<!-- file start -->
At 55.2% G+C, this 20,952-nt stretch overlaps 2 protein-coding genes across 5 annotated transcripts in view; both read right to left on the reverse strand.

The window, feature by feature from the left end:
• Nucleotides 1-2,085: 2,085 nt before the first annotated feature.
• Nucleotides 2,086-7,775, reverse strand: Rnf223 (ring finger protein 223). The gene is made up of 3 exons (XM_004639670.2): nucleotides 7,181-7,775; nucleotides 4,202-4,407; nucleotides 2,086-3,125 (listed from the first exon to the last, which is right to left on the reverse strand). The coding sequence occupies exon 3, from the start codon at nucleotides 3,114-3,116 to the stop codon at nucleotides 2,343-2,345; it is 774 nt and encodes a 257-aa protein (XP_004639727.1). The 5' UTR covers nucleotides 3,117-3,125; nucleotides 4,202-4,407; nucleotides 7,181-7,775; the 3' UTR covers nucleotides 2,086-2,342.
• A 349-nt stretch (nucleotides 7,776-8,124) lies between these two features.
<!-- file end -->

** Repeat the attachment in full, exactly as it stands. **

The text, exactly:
At 55.2% G+C, this 20,952-nt stretch overlaps 2 protein-coding genes across 5 annotated transcripts in view; both read right to left on the reverse strand.

The window, feature by feature from the left end:
• Nucleotides 1-2,085: 2,085 nt before the first annotated feature.
• Nucleotides 2,086-7,775, reverse strand: Rnf223 (ring finger protein 223). The gene is made up of 3 exons (XM_004639670.2): nucleotides 7,181-7,775; nucleotides 4,202-4,407; nucleotides 2,086-3,125 (listed from the first exon to the last, which is right to left on the reverse strand). The coding sequence occupies exon 3, from the start codon at nucleotides 3,114-3,116 to the stop codon at nucleotides 2,343-2,345; it is 774 nt and encodes a 257-aa protein (XP_004639727.1). The 5' UTR covers nucleotides 3,117-3,125; nucleotides 4,202-4,407; nucleotides 7,181-7,775; the 3' UTR covers nucleotides 2,086-2,342.
• A 349-nt stretch (nucleotides 7,776-8,124) lies between these two features.